Corey is going with Linda to babysit her younger brother Billy. Unfortunately Billy catches sight of Jeannie floating and tries hard to get proof of her existence, all the while blabbing about it to Linda who won't believe a word of it. Finally Jeannie exposes herself fully to Billy to change his ways of imagination and the importance of her secrecy. Linda splits with Corey after witnessing Babu.
11 "The Blind Date" November 17, 1973
After a trip to the amusement park, Henry notifies Corey that his cousin Bunny is coming over, but Corey doesn't feel up to a blind date until she comes faced round. At a carnival Babu enjoys himself while Jeannie gets jealous about Corey's date. As she attempts to break them up, Corey sends her to her bottle and he finds out how fickle Bunny is. Unfortunately Corey's mum comes across the bottle and decides to recycle it. Corey reaches the recycling plant and manages to rescue Jeannie.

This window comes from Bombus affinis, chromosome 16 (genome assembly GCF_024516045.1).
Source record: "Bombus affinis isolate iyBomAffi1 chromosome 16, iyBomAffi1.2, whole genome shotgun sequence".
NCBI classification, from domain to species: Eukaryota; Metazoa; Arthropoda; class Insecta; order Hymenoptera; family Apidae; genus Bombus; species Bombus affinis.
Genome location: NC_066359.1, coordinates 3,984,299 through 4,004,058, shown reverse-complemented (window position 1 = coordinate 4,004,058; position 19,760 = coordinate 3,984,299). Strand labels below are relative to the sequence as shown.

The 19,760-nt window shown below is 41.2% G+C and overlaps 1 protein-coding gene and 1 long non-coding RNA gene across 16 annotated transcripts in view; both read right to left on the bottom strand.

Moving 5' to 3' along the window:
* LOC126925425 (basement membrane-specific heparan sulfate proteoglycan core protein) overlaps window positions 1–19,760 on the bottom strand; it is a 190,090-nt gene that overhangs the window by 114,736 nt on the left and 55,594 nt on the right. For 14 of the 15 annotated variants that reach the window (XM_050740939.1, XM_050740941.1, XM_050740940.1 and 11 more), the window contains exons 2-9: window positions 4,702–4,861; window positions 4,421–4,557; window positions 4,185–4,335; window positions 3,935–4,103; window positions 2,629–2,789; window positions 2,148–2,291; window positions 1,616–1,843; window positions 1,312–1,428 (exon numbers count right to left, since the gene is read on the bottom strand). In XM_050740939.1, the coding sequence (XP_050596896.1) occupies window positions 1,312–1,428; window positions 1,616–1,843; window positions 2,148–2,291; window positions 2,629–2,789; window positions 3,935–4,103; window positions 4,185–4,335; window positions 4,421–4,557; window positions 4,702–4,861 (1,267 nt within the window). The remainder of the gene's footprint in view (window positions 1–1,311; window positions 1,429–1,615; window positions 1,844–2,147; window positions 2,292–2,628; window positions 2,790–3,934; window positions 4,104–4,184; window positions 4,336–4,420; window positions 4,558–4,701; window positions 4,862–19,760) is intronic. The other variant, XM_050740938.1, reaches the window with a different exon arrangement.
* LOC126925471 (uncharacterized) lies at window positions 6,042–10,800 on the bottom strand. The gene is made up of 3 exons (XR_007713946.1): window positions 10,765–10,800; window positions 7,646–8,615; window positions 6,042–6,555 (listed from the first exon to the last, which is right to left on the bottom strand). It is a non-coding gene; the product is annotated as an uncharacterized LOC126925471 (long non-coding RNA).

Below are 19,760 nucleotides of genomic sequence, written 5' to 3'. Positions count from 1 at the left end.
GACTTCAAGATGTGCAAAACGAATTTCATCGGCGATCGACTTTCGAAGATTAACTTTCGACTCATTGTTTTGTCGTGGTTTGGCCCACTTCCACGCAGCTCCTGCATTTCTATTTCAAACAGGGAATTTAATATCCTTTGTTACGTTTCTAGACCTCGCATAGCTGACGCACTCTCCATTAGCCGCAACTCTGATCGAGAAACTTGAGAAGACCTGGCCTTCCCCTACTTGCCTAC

12 "The Commercial" November 24, 1973
Jeannie helps Corey to enter a contest which to his surprise becomes the winner of. However in order to earn a place in a four year college course, he has got to go for a commercial, which Jeannie objects to. Jeannie finds an opportunity to get rid of the snooty Miss Twisty Taffy and keep Corey's job intact.
13 "Don Juan" December 1, 1973
Corey and Henry plan to ask some girls to dance with them tonight at a costume party. Because of Henry's shyness Jeannie casts a charm on Henry getting him a lot of attention from a group of girls. As Henry becomes accustomed to his popularity, Corey becomes unhappy. Jeannie tries to sort things out with help from Rocky, but at the party Corey's date leaves him once more. Jeannie removes the charm she placed on Henry and he dances with Lisa.